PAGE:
Feb 23, 2009

Feb - 09 2009 | By

Additional notes 

Worst Moments in Network Security. See the above link.
One example is about Robert Morris who sent out a worm via Sendmail (which is still used). He said he did it as a research project.

Early viruses were sent out infrequently. Now, new ones are sent hourly. AVG updates every 4 hours, just trying to keep up.

Glenn bought a 10" EEPC mini notebook for someone. It weighs 3.2 lbf with a 4-cell battery; a 6-cell battery should run from 5 to 7 hours

Openoffice is mentioned. It's a great alternative to Microsoft office and handles many of its file types.

Glenn found a Targus mini docking bay at buy.com for $23; actually a USB replicator to give 4 USB ports to go with that EEPC. It has an AC adapter, so those are powered USB ports.
Those that aren't externally powered are ok if what you plug into them is low speed & low power, but some devices like mini hard drives can draw 300 to 400 milliamps which can exceed the capacity of the replicator if it's not externally powered.

Paul gives a little lesson about what wears out in computers (besides the obvious mechanical wear in hard drives and such). It's the periodic expansion & contraction of components due to thermal cycling during power up & power down.
There's an old trick for trouble-shooting electronics, which is spraying freon on suspected components after they've heated up and started causing a symptom. If the symptom changes, you've located the problem. These days, use cans of compressed air turned upside down. Fast-evaporating contact cleaner may work too.
The views expressed are those of the speakers only. All imaginable disclaimers apply. Use the above at your own risk. AND, on top of that, be careful, don't freeze your skin.

Paul mentions what he calls "chewing gum stick" with embedded Linux, typically $140.

iobridge (see above link) connects remote monitors, like a weather station or X10 devices, to the net.

Electronic hobby kits have pretty much disappeared. Much has been miniaturized and integrated into more consumer friendly devices.
Even PCI not used much anymore, components are now usually plug in externally thru a USB port.

A laptop wireless card can often be replaced if it's plugged into a mini PCI slot.
Ebay can be a good source of recycled computer parts, like wireless cards.

Google Gmail can be used offline and you don't have to download anything special.
It uses AJAX which allows context sensitive right mouse clicks; the right mouse click gives a menu relevent to what you're doing on Google, not the usual menu you get for your browser functions.
To activate the offline feature, in Gmail go to settings -> labs -> turn on the feature you want (e.g. offline mode).
There are a couple of modes when you 1st login to Gmail.
If you don't see the "Labs" label under "Settings" and…
If you're using the "Set basic HTML as default view" or "Older version" (top of the screen), you'll have to "Switch to standard view" or "Newer Version", depending on which screen you get.
There's more Gmail Offline info here:
A side note:
Google Docs also has offline capability; see here:

Glenn got a Lenovo $300 at buy.com with web cam, microphone, 80gig hard drive, 512 ram, XP and Atom processor.

The movie Slumdog Millionaire recommended. The major part of the story is about knowledge and how it's acquired.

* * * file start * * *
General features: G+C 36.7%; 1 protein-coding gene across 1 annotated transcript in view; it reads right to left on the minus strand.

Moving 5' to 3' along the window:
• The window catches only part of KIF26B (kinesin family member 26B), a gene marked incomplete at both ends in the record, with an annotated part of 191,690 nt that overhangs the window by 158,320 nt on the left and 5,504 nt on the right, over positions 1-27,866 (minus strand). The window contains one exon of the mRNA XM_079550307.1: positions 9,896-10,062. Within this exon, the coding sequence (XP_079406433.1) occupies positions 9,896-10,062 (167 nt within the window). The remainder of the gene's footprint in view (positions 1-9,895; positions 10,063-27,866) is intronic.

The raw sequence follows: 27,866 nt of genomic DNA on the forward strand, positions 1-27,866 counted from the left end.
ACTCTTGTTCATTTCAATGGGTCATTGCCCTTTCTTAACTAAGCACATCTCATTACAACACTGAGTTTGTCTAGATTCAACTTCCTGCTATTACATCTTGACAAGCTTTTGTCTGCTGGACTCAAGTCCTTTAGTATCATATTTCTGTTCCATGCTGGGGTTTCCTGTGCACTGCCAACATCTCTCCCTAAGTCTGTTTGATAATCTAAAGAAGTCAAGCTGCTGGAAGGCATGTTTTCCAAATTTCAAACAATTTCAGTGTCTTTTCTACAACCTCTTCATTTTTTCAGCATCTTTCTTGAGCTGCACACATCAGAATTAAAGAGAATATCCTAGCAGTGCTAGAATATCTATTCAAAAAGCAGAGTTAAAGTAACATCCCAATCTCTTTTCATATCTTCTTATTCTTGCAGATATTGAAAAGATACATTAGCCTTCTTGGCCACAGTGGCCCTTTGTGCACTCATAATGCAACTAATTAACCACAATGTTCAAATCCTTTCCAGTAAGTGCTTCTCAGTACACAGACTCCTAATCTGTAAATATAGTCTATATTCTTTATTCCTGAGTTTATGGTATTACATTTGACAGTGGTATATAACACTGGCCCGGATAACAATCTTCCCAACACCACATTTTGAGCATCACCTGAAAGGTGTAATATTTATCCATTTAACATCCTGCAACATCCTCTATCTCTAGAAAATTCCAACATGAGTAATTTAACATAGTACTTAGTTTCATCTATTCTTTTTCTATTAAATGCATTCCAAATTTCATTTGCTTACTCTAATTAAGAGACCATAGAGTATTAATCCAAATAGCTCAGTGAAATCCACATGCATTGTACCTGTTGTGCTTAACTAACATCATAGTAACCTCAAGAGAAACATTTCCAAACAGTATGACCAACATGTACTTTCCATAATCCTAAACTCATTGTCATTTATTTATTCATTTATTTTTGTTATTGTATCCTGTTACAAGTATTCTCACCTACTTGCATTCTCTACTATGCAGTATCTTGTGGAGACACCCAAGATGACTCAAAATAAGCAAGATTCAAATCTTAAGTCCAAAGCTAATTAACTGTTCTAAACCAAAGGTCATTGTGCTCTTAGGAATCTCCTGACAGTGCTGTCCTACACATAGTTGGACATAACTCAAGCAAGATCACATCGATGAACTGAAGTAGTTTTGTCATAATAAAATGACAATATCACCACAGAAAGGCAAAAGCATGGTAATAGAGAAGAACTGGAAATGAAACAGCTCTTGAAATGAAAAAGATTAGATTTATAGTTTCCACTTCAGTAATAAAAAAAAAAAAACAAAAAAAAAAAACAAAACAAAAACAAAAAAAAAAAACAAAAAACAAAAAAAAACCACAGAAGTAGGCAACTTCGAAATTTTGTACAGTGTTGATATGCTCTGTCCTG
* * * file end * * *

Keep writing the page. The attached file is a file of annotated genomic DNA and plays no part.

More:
Talk about Google labs continues…
Google will sometimes offer new features for testing to a subset of their users, but Gmail Offline should be available to all.

A caller asks about how to delete temporary internet files. He's not on the web but bought a used computer and the files are taking up a lot of space.
Use Ccleaner

A caller installed a DTV converter box, but keeps getting the response "weak signal".
– DTV reception is normally poor when the transmitter is far away. There's not much you can do but subscribe to cable or satellite.
– Glenn suggests the booster, which the caller has, on his antenna is only good for analog signals and may actually attenuate the digital signal.
– A new digital TV may not help if the problem is a weak signal.
– Get your TV free over the internet if you don't mind it not being live.
– Use services like hulu.com or graboid.com.
A side note:
– You can check what reception to expect at your location:
– Other DTV antenna sites I haven't checked:

A caller says her flash player is prompting to upgrade, is it ok?
– Yes. You can't run Flash independently and have it check for updates because it's a plugin for the browser and you just have to trust it to do the upgrade.

The same caller has a Mac G5 and wants to know if anything else but broadband is needed to watch video online?
– No
– To watch a YouTube video on dialup you can launch it and hit the pause button until the progress bar reaches the end, then press the pause button again and watch the video. It will take a long time to download the video, but it is possible.

The same caller also asks if the audio from KVIE (TV) that you can hear on FM radio at 87.8 will go away when the digital switch takes place.
– No, it should remain.
– EDITORS NOTE: It's my understanding that the signal at 87.8 is the actual broadcast from KVIE and not a separate broadcast. So, I expect (and I've heard as much) that it will vanish at the switch over. I'll miss it too. It's interesting that the most informative content seems to be in the audio (as it also is with community radio) rather than the video.

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